Education blues

Students in remote Jumla compelled to walk four hours to school

Published On: July 13, 2019 07:15 AM NPT By: DB BUDHA

JUMLA, July 13: It takes around two hours for Punnilal Rawat of Ripi village of Jumla to reach his school. The ninth grader said he gets exhausted by the time he reaches school.

“I usually walk very fast, but today my feet are aching,” he said last Tuesday.”I hardly get time to study or do homework,” he lamented. 

Punnilal studies at Janajagriti Secondary School of Ghode, which is miles away from his home. He has no other option as there is no secondary school in his village. 

Normally, it takes around two hours for him to reach school. But he does not feel that energetic everyday. The journey gets tougher during monsoon. His pace gets affected also during the cold winter and in the scorching summer heat. “I try to reach school on time, but sometimes I fail,” he said. 

Dinesh Rawat who was accompanying him to the school also looked tired. The duo said they felt tired when they got back home the earlier day. They were yet to overcome the fatigue when they had to prepare to go school the next day. “Sometimes, it’s very hectic especially while returning home. It makes us extremely tired,” he Dinesh. 

Generally, it takes more time for the students to get back home than to reach school, said Dinesh. 

The students are energetic in the morning. But while returning back, due to long hours in school, all the energy gets drained out. 

It is more problematic for girls due to menstruation. And walking for over four hours during in such fragile condition simply keeps them from going to school. 

“We don’t go to school unless there is some urgency like exams,” said a girl from the same school requesting not to be named. “Girls don’t openly talk about menstruation, but they do not prefer to attend classes during their periods.”

The route from Ripi village to Ghode is not just too long to walk but also too risky. The steep terrain makes it very challenging for the students to make their journey. And there are dense forests on the way.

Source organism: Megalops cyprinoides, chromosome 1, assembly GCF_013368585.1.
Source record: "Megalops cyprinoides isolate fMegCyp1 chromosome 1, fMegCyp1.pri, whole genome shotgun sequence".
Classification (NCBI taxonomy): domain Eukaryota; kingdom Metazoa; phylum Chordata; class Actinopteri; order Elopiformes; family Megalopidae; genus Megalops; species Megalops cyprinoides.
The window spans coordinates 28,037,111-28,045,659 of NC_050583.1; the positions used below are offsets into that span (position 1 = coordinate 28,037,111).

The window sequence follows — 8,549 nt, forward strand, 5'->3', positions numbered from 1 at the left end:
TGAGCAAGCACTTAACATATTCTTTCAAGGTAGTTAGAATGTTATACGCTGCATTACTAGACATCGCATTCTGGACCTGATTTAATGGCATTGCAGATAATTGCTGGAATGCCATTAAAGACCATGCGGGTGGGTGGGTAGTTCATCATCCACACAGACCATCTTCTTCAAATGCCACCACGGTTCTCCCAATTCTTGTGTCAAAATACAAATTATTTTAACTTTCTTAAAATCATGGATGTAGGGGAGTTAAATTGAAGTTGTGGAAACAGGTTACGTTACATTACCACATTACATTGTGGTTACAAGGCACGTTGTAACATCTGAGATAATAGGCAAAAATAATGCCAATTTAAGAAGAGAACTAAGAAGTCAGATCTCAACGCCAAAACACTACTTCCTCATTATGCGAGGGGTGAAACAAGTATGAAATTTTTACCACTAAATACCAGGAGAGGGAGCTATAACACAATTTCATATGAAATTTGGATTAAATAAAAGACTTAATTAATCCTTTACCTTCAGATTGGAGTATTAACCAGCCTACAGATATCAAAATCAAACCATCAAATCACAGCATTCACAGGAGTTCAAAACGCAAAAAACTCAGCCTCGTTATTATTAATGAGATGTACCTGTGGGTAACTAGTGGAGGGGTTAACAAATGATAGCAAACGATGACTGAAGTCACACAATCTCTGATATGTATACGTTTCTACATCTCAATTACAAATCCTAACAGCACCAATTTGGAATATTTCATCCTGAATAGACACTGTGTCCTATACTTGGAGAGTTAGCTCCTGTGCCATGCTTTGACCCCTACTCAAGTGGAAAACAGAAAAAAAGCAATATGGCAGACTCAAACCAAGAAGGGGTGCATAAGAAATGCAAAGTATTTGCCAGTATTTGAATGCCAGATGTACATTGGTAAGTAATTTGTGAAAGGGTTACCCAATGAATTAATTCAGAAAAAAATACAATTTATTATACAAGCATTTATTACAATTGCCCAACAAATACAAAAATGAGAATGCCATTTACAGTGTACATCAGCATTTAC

“But don’t have any option. Either we have to stop our education or we have to take the challenge,” Dinesh lamented.

Even though education has been enshrined in the constitution as the fundamental right of children, there are many rural areas in the country without any school. Let alone higher level schools, some villages lack even primary schools. 

Jumla is considered backward in terms of facilities. Schools are no exception here. The situation has not changed much even after the local level government came into existence. For instance, the secondary school in Ghode is attended not just by the children of Ripi village but also by many other remote villages including Sudi, Dhipu and Ghodeshim. 

“We have to get ready to go to school in the morning as soon as we open our eyes. We cannot afford to waste a second,” said Chandra Bahaddur Rawat of Sudi village, a 10th grader at the same school. “We don’t get time for anything else. Our homework often remains incomplete,” he added. 

Chandra Bahadur thinks it would be better if his school had provided residential facilities. That would save time and energy of students and allowed them to concentrate on studies, he said. “We are spending so much time just to walk to school every day. It feels so tiring,” he remarked. 

Meanwhile, chairperson of Tila Rural Municipality, Ratannath Yogi, said that the scenario is going to change soon. This village and some other municipalities have been making efforts to get higher secondary schools in every village, he said. “We have been talking about merger of schools and opening of new schools wherever necessary. The plights of young students will come to an end. We are very concerned about it,” he said.

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